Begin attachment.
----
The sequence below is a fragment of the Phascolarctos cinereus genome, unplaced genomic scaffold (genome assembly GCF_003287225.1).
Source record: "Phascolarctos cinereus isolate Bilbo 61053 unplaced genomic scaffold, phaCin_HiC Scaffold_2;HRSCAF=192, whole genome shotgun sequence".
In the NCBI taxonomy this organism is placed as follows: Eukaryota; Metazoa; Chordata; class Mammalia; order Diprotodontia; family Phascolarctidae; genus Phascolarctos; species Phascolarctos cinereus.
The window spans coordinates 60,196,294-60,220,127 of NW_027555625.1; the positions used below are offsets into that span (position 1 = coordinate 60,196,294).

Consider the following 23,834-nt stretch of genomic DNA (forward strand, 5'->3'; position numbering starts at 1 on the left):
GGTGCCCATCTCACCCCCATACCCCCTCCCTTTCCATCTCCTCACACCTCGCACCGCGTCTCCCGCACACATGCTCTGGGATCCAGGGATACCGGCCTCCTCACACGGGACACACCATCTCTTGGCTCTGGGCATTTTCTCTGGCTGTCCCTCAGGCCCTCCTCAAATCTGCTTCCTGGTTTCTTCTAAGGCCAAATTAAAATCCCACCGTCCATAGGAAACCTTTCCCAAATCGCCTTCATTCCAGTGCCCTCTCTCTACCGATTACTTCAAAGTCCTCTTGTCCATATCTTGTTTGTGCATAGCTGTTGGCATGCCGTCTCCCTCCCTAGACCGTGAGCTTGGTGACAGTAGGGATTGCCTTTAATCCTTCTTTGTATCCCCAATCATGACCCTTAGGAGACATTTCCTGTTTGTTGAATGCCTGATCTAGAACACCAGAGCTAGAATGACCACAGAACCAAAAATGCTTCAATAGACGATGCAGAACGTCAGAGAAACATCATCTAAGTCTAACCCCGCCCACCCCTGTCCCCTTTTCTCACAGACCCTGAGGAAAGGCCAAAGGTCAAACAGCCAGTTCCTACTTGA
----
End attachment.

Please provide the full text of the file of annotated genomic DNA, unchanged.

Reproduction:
The sequence below is a fragment of the Phascolarctos cinereus genome, unplaced genomic scaffold (genome assembly GCF_003287225.1).
Source record: "Phascolarctos cinereus isolate Bilbo 61053 unplaced genomic scaffold, phaCin_HiC Scaffold_2;HRSCAF=192, whole genome shotgun sequence".
In the NCBI taxonomy this organism is placed as follows: Eukaryota; Metazoa; Chordata; class Mammalia; order Diprotodontia; family Phascolarctidae; genus Phascolarctos; species Phascolarctos cinereus.
The window spans coordinates 60,196,294-60,220,127 of NW_027555625.1; the positions used below are offsets into that span (position 1 = coordinate 60,196,294).

Consider the following 23,834-nt stretch of genomic DNA (forward strand, 5'->3'; position numbering starts at 1 on the left):
GGTGCCCATCTCACCCCCATACCCCCTCCCTTTCCATCTCCTCACACCTCGCACCGCGTCTCCCGCACACATGCTCTGGGATCCAGGGATACCGGCCTCCTCACACGGGACACACCATCTCTTGGCTCTGGGCATTTTCTCTGGCTGTCCCTCAGGCCCTCCTCAAATCTGCTTCCTGGTTTCTTCTAAGGCCAAATTAAAATCCCACCGTCCATAGGAAACCTTTCCCAAATCGCCTTCATTCCAGTGCCCTCTCTCTACCGATTACTTCAAAGTCCTCTTGTCCATATCTTGTTTGTGCATAGCTGTTGGCATGCCGTCTCCCTCCCTAGACCGTGAGCTTGGTGACAGTAGGGATTGCCTTTAATCCTTCTTTGTATCCCCAATCATGACCCTTAGGAGACATTTCCTGTTTGTTGAATGCCTGATCTAGAACACCAGAGCTAGAATGACCACAGAACCAAAAATGCTTCAATAGACGATGCAGAACGTCAGAGAAACATCATCTAAGTCTAACCCCGCCCACCCCTGTCCCCTTTTCTCACAGACCCTGAGGAAAGGCCAAAGGTCAAACAGCCAGTTCCTACTTGA